Tennis faces many challenges, both new and old. Tennis has moved past the quiet halls of pretigious clubs and into the forefront of national television and “big money” sport. But there are new challenges. These past few years have seen Pickleball take off across the nation. In my hometown of Vero Beach, FL, we’ve seen the changeover of several park and recreation tennis courts to Pickleball. We’ve seen Padel rising up from a grass-roots level in Europe, with last month seeing the International Padel Days Conference in Madrid, Spain. The USPTA now offers a Padel certification. Pop Tennis is a craze in Europe and gaining strength here in the USA. Where will tennis fit in with all these new and vibrant variants?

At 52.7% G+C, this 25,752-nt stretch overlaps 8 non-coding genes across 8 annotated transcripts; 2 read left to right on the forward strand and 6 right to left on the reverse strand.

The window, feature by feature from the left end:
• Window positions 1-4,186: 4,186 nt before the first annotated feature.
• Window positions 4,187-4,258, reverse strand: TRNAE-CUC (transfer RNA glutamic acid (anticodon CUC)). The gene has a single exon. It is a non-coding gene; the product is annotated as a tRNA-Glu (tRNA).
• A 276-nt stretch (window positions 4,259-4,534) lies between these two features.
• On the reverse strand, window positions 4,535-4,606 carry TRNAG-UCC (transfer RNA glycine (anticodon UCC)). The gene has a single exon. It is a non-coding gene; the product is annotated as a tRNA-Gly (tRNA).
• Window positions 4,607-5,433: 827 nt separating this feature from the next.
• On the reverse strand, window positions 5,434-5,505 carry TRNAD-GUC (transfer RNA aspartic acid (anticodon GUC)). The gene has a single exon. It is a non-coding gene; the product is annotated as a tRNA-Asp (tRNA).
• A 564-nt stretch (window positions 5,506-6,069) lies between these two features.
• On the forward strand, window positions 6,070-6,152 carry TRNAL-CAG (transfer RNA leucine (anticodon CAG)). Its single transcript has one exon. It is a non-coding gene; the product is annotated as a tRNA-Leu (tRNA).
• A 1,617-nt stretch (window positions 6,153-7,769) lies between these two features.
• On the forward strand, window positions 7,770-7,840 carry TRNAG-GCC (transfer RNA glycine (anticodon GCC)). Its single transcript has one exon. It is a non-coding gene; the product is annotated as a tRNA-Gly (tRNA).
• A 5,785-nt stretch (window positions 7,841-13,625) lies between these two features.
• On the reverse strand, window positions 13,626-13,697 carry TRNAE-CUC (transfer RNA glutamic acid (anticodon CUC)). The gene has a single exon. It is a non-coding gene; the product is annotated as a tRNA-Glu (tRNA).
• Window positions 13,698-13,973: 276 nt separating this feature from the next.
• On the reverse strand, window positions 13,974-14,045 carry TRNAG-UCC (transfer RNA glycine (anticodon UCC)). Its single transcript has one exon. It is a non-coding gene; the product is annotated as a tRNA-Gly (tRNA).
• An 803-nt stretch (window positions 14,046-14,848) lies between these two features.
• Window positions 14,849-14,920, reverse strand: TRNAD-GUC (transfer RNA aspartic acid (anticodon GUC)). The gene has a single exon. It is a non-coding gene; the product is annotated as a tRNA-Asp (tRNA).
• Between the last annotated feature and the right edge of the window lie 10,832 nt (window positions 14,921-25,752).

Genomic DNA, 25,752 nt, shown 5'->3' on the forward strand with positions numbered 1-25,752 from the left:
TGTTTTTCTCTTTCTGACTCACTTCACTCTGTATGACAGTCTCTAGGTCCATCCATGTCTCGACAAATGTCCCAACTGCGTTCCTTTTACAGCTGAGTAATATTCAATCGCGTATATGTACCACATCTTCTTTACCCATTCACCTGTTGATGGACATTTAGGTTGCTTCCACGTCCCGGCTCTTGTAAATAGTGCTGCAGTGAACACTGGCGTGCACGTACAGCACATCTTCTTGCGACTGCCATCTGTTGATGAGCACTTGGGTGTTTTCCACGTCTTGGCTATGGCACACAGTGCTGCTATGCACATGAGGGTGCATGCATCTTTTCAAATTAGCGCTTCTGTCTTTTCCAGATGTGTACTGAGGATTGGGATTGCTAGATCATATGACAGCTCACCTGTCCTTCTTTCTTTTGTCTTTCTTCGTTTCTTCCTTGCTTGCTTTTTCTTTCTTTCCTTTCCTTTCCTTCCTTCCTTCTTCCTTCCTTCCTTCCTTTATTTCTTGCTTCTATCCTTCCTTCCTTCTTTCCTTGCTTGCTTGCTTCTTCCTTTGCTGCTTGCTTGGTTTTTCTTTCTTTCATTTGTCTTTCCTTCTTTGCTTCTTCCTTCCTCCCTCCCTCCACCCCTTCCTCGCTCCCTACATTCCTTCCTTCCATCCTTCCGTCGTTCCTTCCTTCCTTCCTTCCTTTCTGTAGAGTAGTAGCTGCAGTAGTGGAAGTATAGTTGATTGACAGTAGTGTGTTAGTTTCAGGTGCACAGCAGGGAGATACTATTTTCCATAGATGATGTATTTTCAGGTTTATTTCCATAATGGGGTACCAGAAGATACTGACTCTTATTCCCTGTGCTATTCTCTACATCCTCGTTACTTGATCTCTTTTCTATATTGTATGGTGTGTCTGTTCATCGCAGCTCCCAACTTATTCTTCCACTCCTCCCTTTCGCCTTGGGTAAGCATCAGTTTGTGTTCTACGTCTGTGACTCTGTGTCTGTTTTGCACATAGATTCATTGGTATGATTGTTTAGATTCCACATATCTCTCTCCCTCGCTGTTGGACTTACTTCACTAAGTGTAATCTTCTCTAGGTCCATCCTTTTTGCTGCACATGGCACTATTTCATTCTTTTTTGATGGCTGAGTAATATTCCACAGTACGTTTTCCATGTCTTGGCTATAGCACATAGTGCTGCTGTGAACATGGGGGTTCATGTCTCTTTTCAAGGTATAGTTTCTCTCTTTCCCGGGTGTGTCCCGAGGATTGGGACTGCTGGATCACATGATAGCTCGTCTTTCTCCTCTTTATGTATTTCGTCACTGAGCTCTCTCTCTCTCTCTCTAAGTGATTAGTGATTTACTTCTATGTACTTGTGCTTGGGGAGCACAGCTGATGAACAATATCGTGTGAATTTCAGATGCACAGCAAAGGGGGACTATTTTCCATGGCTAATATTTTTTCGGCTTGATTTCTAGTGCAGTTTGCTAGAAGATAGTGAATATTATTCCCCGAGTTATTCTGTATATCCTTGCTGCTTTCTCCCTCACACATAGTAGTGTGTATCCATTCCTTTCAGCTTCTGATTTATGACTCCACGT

As a Director of Tennis and having taught the gamut of students in the industry and looking at the tennis industry as a whole, I have one question that keeps recurring: Where else do all those that play a game revere an idol like Roger Federer who plays a different game? By this I mean, I have rarely taught a singles clinic. I rarely teach the heartiest fans of Roger – the men, but mostly, women who set their alarms for 3.30am this past week so as not to miss a point of one of his matches down under – singles. They all play doubles. They rarely, if ever, play singles. Yet, they are Federer’s biggest fans. I am left trying to find a similar situation in other sports.